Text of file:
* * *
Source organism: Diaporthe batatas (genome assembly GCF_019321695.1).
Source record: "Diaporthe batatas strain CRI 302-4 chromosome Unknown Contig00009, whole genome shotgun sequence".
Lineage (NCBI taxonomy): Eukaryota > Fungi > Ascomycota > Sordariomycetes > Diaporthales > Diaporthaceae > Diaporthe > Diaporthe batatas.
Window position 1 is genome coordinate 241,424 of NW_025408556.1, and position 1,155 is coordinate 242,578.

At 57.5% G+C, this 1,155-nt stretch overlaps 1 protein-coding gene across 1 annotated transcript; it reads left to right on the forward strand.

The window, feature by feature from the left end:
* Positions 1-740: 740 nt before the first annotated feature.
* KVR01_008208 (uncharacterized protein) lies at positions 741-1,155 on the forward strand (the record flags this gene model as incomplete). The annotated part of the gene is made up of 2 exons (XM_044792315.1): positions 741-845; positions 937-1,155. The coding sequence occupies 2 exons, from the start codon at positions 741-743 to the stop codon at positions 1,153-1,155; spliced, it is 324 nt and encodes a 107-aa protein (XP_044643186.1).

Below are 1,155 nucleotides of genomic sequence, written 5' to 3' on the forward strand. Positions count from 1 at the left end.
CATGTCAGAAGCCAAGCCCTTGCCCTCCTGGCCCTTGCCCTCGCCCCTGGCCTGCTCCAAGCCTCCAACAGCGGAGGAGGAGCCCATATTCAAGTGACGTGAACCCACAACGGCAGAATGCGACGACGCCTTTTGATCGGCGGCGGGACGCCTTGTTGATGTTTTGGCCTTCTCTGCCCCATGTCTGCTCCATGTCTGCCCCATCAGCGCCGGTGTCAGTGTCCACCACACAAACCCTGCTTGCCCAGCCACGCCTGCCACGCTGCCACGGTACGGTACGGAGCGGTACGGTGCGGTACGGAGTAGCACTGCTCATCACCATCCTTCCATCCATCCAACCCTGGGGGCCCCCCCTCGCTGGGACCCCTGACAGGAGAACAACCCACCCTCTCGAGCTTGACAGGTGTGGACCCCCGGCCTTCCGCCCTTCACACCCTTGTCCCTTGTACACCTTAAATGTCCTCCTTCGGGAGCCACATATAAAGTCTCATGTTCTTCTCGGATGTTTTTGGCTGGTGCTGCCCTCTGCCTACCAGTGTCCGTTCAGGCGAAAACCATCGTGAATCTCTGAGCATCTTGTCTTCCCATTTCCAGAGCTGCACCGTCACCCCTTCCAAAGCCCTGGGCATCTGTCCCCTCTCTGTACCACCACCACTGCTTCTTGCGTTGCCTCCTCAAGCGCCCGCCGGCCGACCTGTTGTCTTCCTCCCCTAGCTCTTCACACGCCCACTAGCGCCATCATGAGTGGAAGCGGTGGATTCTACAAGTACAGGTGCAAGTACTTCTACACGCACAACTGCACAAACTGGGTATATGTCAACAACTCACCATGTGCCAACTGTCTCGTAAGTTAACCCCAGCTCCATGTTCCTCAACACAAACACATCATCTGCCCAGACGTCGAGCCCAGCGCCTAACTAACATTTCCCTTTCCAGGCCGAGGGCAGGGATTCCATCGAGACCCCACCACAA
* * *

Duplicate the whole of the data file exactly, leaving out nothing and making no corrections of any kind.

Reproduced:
Source organism: Diaporthe batatas (genome assembly GCF_019321695.1).
Source record: "Diaporthe batatas strain CRI 302-4 chromosome Unknown Contig00009, whole genome shotgun sequence".
Lineage (NCBI taxonomy): Eukaryota > Fungi > Ascomycota > Sordariomycetes > Diaporthales > Diaporthaceae > Diaporthe > Diaporthe batatas.
Window position 1 is genome coordinate 241,424 of NW_025408556.1, and position 1,155 is coordinate 242,578.

At 57.5% G+C, this 1,155-nt stretch overlaps 1 protein-coding gene across 1 annotated transcript; it reads left to right on the forward strand.

The window, feature by feature from the left end:
* Positions 1-740: 740 nt before the first annotated feature.
* KVR01_008208 (uncharacterized protein) lies at positions 741-1,155 on the forward strand (the record flags this gene model as incomplete). The annotated part of the gene is made up of 2 exons (XM_044792315.1): positions 741-845; positions 937-1,155. The coding sequence occupies 2 exons, from the start codon at positions 741-743 to the stop codon at positions 1,153-1,155; spliced, it is 324 nt and encodes a 107-aa protein (XP_044643186.1).

Below are 1,155 nucleotides of genomic sequence, written 5' to 3' on the forward strand. Positions count from 1 at the left end.
CATGTCAGAAGCCAAGCCCTTGCCCTCCTGGCCCTTGCCCTCGCCCCTGGCCTGCTCCAAGCCTCCAACAGCGGAGGAGGAGCCCATATTCAAGTGACGTGAACCCACAACGGCAGAATGCGACGACGCCTTTTGATCGGCGGCGGGACGCCTTGTTGATGTTTTGGCCTTCTCTGCCCCATGTCTGCTCCATGTCTGCCCCATCAGCGCCGGTGTCAGTGTCCACCACACAAACCCTGCTTGCCCAGCCACGCCTGCCACGCTGCCACGGTACGGTACGGAGCGGTACGGTGCGGTACGGAGTAGCACTGCTCATCACCATCCTTCCATCCATCCAACCCTGGGGGCCCCCCCTCGCTGGGACCCCTGACAGGAGAACAACCCACCCTCTCGAGCTTGACAGGTGTGGACCCCCGGCCTTCCGCCCTTCACACCCTTGTCCCTTGTACACCTTAAATGTCCTCCTTCGGGAGCCACATATAAAGTCTCATGTTCTTCTCGGATGTTTTTGGCTGGTGCTGCCCTCTGCCTACCAGTGTCCGTTCAGGCGAAAACCATCGTGAATCTCTGAGCATCTTGTCTTCCCATTTCCAGAGCTGCACCGTCACCCCTTCCAAAGCCCTGGGCATCTGTCCCCTCTCTGTACCACCACCACTGCTTCTTGCGTTGCCTCCTCAAGCGCCCGCCGGCCGACCTGTTGTCTTCCTCCCCTAGCTCTTCACACGCCCACTAGCGCCATCATGAGTGGAAGCGGTGGATTCTACAAGTACAGGTGCAAGTACTTCTACACGCACAACTGCACAAACTGGGTATATGTCAACAACTCACCATGTGCCAACTGTCTCGTAAGTTAACCCCAGCTCCATGTTCCTCAACACAAACACATCATCTGCCCAGACGTCGAGCCCAGCGCCTAACTAACATTTCCCTTTCCAGGCCGAGGGCAGGGATTCCATCGAGACCCCACCACAA